Vandy wins 3-1 at CWS as virus cuts NC State roster in half
OMAHA, Neb. (AP) — With half his roster unavailable because of COVID-19 issues, North Carolina State coach Elliott Avent gave his remaining players two choices before their College World Series game against Vanderbilt on Friday.
Play or forfeit.
“Let me know what you want to do,” Avent said he told them. “Took about probably six seconds. That’s who they are. We found a way to make it work.”
Kumar Rocker struck out 11 in six innings and Vanderbilt beat North Carolina State 3-1 in what ultimately turned out to be the Wolfpack’s final game of the season.
The NCAA announced early Saturday that NC State would not continue in the CWS because of COVID-19 protocols and that Vanderbilt would automatically advance to the best-of-three finals starting Monday.
The Wolfpack were more competitive than would have been expected under the circumstances against the No. 4 national seed and reigning national champion Commodores (48-16).
The Friday game was delayed an hour after the NCAA said it needed time to complete “health and safety protocols.” NC State (37-19) said in a statement that “several players” had entered the COVID-19 protocol.
Only 13 of the 27 players on the travel roster, including four pitchers, were cleared to play. All but one of the 13 got in the game.
NC State coach Elliott Avent said he found out there was a problem 45 minutes to an hour before the scheduled start time. He said players would be getting re-tested and, if the results were negative, some or all could play Saturday.
Facing Rocker (14-3) isn’t easy for any team, especially one with a patchwork lineup and whose four batters at the bottom of the order had combined for 27 at-bats.
“You pitch to them like any other player,” Rocker said.
Rocker is a projected top-10 pick in the Major League Baseball draft next month and was the CWS Most Outstanding Player in 2019. There was no CWS last year because of the pandemic.
Matched against Rocker was freshman Garrett Payne (0-1), who had thrown a total of 8 1/3 innings in six relief appearances and found out a half-hour before first pitch he would fill in for scheduled starter Matt Willadsen.
“It’s almost going back to playing sandlot,” Vandy coach Tim Corbin said. “We didn’t know who was going to pitch until five minutes before the game. So there’s really nothing you can do about it. You knew he was right-handed. You knew that once we got the information, we started to give the information to the kids real quick.”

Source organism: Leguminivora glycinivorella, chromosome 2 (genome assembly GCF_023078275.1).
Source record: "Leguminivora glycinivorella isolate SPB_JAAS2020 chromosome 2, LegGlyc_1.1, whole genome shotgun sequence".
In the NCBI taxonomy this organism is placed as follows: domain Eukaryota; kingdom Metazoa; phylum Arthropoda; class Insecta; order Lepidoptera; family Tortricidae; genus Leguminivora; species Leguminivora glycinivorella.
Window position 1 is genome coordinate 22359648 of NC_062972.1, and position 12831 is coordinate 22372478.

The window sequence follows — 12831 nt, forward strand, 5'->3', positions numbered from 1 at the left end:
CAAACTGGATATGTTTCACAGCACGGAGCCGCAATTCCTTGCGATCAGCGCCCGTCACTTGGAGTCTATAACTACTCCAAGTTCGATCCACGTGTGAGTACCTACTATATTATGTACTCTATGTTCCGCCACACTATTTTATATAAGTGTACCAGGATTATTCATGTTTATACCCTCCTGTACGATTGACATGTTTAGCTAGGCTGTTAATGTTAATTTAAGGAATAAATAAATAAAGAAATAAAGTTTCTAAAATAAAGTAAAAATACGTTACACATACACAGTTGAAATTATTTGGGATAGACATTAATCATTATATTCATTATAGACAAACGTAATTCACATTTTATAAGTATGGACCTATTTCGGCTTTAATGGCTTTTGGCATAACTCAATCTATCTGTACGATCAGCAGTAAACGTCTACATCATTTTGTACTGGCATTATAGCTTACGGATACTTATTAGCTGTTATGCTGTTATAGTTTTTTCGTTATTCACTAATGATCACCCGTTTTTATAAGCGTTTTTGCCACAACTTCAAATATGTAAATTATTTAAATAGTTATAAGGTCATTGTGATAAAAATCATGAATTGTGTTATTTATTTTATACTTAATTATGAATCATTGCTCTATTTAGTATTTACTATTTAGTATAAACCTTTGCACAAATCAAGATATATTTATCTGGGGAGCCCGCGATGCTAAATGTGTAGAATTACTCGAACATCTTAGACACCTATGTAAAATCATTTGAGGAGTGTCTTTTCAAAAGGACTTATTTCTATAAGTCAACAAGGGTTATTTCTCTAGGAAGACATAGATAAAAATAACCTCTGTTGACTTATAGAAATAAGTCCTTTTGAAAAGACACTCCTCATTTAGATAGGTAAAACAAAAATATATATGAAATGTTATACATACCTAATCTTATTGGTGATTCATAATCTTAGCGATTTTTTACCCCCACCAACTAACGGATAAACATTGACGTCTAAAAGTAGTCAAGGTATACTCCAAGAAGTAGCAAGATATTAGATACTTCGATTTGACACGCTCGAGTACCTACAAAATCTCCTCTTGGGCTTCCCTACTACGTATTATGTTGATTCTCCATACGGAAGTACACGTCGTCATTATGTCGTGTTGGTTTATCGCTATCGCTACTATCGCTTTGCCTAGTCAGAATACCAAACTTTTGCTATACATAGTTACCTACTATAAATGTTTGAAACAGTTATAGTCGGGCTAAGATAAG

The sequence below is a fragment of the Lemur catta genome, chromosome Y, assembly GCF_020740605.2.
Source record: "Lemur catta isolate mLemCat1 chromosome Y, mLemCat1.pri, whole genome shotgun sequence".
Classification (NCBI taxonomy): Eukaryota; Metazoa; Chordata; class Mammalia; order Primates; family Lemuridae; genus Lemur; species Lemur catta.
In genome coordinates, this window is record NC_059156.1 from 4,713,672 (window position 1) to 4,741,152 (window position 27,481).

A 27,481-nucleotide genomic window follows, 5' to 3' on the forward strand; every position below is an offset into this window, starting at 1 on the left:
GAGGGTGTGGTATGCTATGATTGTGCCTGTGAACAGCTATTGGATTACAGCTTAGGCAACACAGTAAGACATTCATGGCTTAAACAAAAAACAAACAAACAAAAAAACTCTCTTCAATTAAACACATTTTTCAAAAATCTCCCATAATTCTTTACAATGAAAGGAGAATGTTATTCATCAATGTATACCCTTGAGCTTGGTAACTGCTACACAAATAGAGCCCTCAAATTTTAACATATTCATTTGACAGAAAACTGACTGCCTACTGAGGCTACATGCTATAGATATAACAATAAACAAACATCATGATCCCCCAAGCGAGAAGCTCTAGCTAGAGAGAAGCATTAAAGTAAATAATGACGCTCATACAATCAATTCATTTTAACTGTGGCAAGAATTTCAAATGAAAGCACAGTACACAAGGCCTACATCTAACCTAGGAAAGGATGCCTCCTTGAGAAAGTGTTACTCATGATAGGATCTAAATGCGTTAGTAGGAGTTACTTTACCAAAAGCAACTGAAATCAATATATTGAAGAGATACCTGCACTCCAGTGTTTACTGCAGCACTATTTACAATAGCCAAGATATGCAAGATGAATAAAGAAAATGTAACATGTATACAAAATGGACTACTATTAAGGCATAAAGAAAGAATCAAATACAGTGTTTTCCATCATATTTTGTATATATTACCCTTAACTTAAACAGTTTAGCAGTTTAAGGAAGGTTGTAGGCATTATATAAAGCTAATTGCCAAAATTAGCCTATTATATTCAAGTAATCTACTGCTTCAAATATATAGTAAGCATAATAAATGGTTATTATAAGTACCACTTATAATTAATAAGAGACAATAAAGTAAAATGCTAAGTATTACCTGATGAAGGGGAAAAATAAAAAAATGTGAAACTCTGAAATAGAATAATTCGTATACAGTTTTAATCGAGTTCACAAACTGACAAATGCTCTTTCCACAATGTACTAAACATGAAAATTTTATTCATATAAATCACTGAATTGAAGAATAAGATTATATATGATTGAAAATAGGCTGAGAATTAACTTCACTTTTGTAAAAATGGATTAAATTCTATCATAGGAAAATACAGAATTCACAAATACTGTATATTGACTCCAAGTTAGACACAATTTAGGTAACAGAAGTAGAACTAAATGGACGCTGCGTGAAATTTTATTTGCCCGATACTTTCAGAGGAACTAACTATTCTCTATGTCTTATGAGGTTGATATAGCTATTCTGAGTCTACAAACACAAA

Vanderbilt’s offense has been slow to get going in Omaha, and the Commodores could never get comfortable against their outmanned opponent.
“It shows how tough we are,” Sam Highfill said. “We went out and played a heck of a game. It didn’t go the way we wanted it to, but we’re ready to go out and do it again tomorrow.”
NC State had eight hits to Vandy’s six, and the bottom of the order went 4 for 14. Highfill, the starting pitcher in a 1-0 win over Vandy on Monday, was error-free as the fill-in first baseman and went 3 for 4.
Down two runs, NC State had the bases loaded in the seventh with their leading home run hitter, Luca Tresh, at bat with two outs. He popped out. They left two runners on base three other innings and stranded a total of 12.
The Commodores were hitless against Payne until they scored twice in the fourth. CJ Rodriguez singled in Dominic Keegan and he came home on a bases-loaded wild pitch.
Payne left to applause from fans and the handful of players and staff in his dugout after he issued a walk to start the sixth. He limited Vandy to two hits in an 87-pitch outing that was his longest of the season. The Wolfpack’s run came in the fifth on three singles and a sacrifice fly.
Rocker struck out the first six batters — the first pitcher to do that at the CWS since Virginia’s Danny Hultzen in 2011 — before Highfill came to bat.
Highfill hadn’t batted in a college game since March 4, 2020, but was a .360 hitter in high school. He got the Wolfpack’s first hit, swatting a liner down the right-field line leading off the third, and singled again in the fifth and seventh.
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